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January 2, 1942

I went to market this morning and stocked up with all sorts of things. Prices have gone up dreadfully. It is now eight in the morning and we are still unoccupied. The streets are nearly deserted, people are huddled in frightened groups, fires raging all about the city—and always rumors, rumors. The rumor that the hospital ship with all the wounded got away seems fairly true. The rumor that the “Royal Family” was picked up by the hospital ship leaves me indifferent. There’s a vast deal of griping about their leaving, deserting the ship, as most people say. I don’t see any reason against their leaving. Why have the heads of governments locked up! Only makes for more loss of face for the white people—if any more such loss be possible. I do resent the manner of their going. Sneaky, I call it.

Eleven in the morning. A car has just passed the door with a loud-speaker shouting, “Everyone go to their own homes and remain there quietly.” So I sent the staff to their homes as I did not want any harm to come to them. They did not want to go. They are a good bunch and have been wonderful. They had started lunch and I can finish it for the people who live in the house and for those who dare venture forth.

Four-thirty in the afternoon. We lunched, some thirty of us, en buffet. I put the pot of soup on the table and a girl friend ladled it out. Then we had cold cuts, including some of the New Year’s cold turkey, roast ham and beef, and a big bowl of mixed salad and some hot stewed corn. Poor Savary, how he would curse if he saw that! He always said corn was fit “seulement pour les cochons.” We finished off with French pastry, and fruit, and plenty of coffee.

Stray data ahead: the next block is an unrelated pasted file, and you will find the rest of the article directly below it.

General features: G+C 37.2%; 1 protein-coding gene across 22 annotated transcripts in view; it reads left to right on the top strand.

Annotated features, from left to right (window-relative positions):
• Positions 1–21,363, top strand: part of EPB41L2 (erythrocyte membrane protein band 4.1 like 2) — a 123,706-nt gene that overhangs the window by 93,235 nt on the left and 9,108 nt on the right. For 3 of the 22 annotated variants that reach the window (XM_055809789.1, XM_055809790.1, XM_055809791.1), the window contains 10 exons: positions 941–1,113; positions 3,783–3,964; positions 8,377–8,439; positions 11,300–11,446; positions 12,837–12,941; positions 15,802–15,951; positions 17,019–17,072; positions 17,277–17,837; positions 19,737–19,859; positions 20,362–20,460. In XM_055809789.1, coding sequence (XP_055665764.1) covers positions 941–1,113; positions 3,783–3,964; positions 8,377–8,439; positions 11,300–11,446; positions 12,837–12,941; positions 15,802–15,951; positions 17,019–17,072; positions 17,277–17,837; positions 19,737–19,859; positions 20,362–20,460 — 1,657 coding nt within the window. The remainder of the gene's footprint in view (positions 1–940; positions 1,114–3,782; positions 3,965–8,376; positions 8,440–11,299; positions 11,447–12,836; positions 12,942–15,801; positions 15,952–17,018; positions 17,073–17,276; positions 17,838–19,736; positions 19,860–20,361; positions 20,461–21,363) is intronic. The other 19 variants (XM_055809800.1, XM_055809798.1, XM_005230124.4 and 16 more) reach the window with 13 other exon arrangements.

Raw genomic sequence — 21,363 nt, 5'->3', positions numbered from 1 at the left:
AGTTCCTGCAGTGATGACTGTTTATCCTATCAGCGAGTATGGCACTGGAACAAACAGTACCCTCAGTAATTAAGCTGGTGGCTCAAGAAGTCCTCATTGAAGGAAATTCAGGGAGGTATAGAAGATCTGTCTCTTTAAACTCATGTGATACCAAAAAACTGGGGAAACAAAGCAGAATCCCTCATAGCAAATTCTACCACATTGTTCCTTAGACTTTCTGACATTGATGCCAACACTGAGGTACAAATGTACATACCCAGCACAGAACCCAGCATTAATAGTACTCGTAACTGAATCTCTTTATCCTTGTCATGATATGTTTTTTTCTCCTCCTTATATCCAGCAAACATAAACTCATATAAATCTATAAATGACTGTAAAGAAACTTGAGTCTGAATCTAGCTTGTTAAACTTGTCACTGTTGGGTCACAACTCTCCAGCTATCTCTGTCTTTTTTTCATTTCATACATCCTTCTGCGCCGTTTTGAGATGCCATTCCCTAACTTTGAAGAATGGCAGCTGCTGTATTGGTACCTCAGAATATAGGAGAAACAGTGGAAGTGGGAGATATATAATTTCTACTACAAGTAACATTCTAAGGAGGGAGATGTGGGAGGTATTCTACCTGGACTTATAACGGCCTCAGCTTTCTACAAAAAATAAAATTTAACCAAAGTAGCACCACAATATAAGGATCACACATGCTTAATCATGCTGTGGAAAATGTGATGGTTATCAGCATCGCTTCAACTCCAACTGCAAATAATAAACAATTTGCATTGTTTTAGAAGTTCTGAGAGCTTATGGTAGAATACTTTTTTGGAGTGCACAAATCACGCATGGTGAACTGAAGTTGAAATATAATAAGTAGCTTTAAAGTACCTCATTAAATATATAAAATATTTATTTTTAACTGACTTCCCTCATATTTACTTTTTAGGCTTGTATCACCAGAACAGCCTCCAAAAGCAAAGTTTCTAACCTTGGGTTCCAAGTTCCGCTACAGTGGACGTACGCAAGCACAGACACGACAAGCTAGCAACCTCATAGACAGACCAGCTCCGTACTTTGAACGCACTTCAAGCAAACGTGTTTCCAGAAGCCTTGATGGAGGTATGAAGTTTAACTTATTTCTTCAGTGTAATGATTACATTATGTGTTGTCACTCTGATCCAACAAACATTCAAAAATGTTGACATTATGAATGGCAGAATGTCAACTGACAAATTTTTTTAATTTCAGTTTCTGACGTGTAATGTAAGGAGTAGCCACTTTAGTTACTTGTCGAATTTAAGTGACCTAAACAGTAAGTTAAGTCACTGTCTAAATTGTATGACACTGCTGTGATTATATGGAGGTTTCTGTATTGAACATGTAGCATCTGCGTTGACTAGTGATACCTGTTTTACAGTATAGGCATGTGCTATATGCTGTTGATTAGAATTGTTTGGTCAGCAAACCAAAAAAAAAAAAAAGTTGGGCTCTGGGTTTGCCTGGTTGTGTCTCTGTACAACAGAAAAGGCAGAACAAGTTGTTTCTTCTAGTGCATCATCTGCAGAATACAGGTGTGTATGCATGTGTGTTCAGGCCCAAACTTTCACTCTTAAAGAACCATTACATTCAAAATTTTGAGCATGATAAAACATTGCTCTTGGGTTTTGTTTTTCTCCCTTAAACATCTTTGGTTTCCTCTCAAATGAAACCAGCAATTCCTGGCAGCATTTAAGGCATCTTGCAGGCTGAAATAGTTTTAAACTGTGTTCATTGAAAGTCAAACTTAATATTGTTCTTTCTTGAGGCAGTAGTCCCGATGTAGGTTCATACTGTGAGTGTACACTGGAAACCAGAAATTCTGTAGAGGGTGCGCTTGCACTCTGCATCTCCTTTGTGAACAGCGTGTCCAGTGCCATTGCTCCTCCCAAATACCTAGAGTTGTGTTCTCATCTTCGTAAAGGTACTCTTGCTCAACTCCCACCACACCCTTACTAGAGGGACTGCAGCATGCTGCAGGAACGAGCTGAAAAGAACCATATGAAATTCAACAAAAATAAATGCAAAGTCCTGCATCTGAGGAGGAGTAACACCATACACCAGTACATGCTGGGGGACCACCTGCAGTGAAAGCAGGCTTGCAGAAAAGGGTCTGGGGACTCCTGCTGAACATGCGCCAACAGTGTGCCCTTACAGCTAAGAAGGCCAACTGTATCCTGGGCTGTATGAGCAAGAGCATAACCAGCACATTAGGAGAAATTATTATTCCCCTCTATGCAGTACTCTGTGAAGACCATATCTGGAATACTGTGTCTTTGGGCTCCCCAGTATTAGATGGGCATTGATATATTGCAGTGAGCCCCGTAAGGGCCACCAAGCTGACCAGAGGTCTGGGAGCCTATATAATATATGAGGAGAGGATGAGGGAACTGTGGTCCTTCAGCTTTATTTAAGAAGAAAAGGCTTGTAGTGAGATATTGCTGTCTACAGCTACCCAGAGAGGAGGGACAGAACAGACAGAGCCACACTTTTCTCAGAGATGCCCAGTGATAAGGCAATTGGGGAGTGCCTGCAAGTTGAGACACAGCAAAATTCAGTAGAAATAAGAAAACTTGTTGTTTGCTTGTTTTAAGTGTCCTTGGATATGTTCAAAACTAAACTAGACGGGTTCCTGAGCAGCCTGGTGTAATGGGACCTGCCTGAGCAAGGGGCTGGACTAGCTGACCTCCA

The president of the Chartered Bank and the number two of the same establishment had lunched here and they washed the dishes while I kneaded the bread which the chef had started. I hadn’t made bread for many years and those loaves look odd to me. There’s dough on my elbows still! I put a leg of lamb in the oven and there are small new potatoes prepared so we can eat tonight if we have the chance. Oh, dear! The lights just went off. That is a tragedy.

Five-thirty. Some friends just came in to say that a big bodega—Smith Bell’s—is burning in the vicinity of the light plant, so they pulled the plant switches for the moment. Guess the lights will be all right. They wanted me to join them at the Bay View Hotel. I am so alone! But guess I’d better stay on the job. I have a responsibility towards the people living in the house. I did send a bag over with some Scotch whisky in it and a few toilet things in case I had to run. This is a wooden building.

Midnight. We are occupied. We had a hurried supper by daylight. A few of the staff had sneaked back and
served us. There were more than forty of us. The hotel opposite is in a state of chaos—so many people crowded in there for shelter and the kitchens not functioning very well, naturally. Many of those people came over to eat, others sent for snacks and sandwiches—it’s a good thing I went to market this morning. I did go across to the hotel about six-thirty, but some instinct sent me flying back home before I even tasted the drink set before me. I came in my own front door just as the loud-speakers warned again to stay at home. A little later the advance Japanese guard came to the Bay View Hotel, led, I regret to say, by the son of the vice-president of the Philippines.

It was a horrid sight, seeing those cars and motorcycles racing down the boulevard. I suppose the main column has gone down Taft Avenue. I am weary and heartsick—our town, our lovely town, in the hands of
vandals! What will they do to us? I can hear bombing and gunfire. Suppose Mariveles on the Bataan Peninsula is taking it—our troops are concentrated there.

I’m afraid to go to bed. Suppose I’d better.